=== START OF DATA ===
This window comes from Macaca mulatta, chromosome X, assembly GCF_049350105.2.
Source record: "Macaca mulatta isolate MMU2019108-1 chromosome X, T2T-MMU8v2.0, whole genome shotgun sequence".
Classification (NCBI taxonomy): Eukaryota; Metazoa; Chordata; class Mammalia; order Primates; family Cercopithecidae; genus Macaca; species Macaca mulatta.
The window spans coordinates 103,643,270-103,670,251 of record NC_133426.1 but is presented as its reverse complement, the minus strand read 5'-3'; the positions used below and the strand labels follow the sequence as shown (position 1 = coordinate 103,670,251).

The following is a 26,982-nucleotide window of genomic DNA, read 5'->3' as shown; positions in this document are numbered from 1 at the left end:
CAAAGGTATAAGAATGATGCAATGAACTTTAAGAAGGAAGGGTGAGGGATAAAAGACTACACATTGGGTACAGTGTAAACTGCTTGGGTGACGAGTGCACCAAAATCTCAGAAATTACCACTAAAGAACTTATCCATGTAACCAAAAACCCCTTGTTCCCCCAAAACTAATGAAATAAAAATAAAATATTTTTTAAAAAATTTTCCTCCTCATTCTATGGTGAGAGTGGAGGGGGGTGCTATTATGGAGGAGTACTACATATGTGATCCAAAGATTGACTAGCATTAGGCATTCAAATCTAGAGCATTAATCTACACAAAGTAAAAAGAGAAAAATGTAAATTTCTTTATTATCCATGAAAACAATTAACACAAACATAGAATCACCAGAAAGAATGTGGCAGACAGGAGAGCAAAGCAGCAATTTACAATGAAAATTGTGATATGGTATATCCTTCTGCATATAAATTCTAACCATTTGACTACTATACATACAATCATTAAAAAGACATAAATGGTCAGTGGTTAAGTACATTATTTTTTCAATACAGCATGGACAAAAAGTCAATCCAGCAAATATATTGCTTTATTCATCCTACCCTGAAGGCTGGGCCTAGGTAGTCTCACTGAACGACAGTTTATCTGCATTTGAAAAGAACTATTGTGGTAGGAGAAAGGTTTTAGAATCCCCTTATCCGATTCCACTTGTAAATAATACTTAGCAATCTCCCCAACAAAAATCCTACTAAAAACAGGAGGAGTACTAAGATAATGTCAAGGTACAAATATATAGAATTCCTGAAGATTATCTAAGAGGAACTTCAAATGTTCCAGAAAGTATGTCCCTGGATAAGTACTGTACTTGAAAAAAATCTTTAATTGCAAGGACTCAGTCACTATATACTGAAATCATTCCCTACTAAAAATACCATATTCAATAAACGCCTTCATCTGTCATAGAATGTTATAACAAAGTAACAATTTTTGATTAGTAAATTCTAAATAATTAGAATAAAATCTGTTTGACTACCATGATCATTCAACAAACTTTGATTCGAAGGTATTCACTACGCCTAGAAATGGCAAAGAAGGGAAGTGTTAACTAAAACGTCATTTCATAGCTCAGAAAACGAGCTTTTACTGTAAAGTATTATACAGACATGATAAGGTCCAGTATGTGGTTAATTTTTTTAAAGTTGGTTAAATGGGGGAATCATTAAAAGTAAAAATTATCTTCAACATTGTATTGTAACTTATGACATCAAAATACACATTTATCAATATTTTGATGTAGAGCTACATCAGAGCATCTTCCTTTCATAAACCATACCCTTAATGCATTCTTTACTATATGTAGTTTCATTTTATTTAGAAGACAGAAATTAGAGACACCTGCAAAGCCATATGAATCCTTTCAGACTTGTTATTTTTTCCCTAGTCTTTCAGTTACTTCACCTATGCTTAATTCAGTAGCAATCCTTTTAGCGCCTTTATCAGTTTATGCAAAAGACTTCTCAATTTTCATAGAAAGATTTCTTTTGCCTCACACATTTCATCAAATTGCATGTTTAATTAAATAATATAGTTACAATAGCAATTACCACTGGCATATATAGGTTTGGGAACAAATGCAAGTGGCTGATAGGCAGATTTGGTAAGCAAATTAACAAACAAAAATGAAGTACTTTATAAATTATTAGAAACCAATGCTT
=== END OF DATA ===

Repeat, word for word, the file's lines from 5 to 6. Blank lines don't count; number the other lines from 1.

The following is a 26,982-nucleotide window of genomic DNA, read 5'->3' as shown; positions in this document are numbered from 1 at the left end:
CAAAGGTATAAGAATGATGCAATGAACTTTAAGAAGGAAGGGTGAGGGATAAAAGACTACACATTGGGTACAGTGTAAACTGCTTGGGTGACGAGTGCACCAAAATCTCAGAAATTACCACTAAAGAACTTATCCATGTAACCAAAAACCCCTTGTTCCCCCAAAACTAATGAAATAAAAATAAAATATTTTTTAAAAAATTTTCCTCCTCATTCTATGGTGAGAGTGGAGGGGGGTGCTATTATGGAGGAGTACTACATATGTGATCCAAAGATTGACTAGCATTAGGCATTCAAATCTAGAGCATTAATCTACACAAAGTAAAAAGAGAAAAATGTAAATTTCTTTATTATCCATGAAAACAATTAACACAAACATAGAATCACCAGAAAGAATGTGGCAGACAGGAGAGCAAAGCAGCAATTTACAATGAAAATTGTGATATGGTATATCCTTCTGCATATAAATTCTAACCATTTGACTACTATACATACAATCATTAAAAAGACATAAATGGTCAGTGGTTAAGTACATTATTTTTTCAATACAGCATGGACAAAAAGTCAATCCAGCAAATATATTGCTTTATTCATCCTACCCTGAAGGCTGGGCCTAGGTAGTCTCACTGAACGACAGTTTATCTGCATTTGAAAAGAACTATTGTGGTAGGAGAAAGGTTTTAGAATCCCCTTATCCGATTCCACTTGTAAATAATACTTAGCAATCTCCCCAACAAAAATCCTACTAAAAACAGGAGGAGTACTAAGATAATGTCAAGGTACAAATATATAGAATTCCTGAAGATTATCTAAGAGGAACTTCAAATGTTCCAGAAAGTATGTCCCTGGATAAGTACTGTACTTGAAAAAAATCTTTAATTGCAAGGACTCAGTCACTATATACTGAAATCATTCCCTACTAAAAATACCATATTCAATAAACGCCTTCATCTGTCATAGAATGTTATAACAAAGTAACAATTTTTGATTAGTAAATTCTAAATAATTAGAATAAAATCTGTTTGACTACCATGATCATTCAACAAACTTTGATTCGAAGGTATTCACTACGCCTAGAAATGGCAAAGAAGGGAAGTGTTAACTAAAACGTCATTTCATAGCTCAGAAAACGAGCTTTTACTGTAAAGTATTATACAGACATGATAAGGTCCAGTATGTGGTTAATTTTTTTAAAGTTGGTTAAATGGGGGAATCATTAAAAGTAAAAATTATCTTCAACATTGTATTGTAACTTATGACATCAAAATACACATTTATCAATATTTTGATGTAGAGCTACATCAGAGCATCTTCCTTTCATAAACCATACCCTTAATGCATTCTTTACTATATGTAGTTTCATTTTATTTAGAAGACAGAAATTAGAGACACCTGCAAAGCCATATGAATCCTTTCAGACTTGTTATTTTTTCCCTAGTCTTTCAGTTACTTCACCTATGCTTAATTCAGTAGCAATCCTTTTAGCGCCTTTATCAGTTTATGCAAAAGACTTCTCAATTTTCATAGAAAGATTTCTTTTGCCTCACACATTTCATCAAATTGCATGTTTAATTAAATAATATAGTTACAATAGCAATTACCACTGGCATATATAGGTTTGGGAACAAATGCAAGTGGCTGATAGGCAGATTTGGTAAGCAAATTAACAAACAAAAATGAAGTACTTTATAAATTATTAGAAACCAATGCTT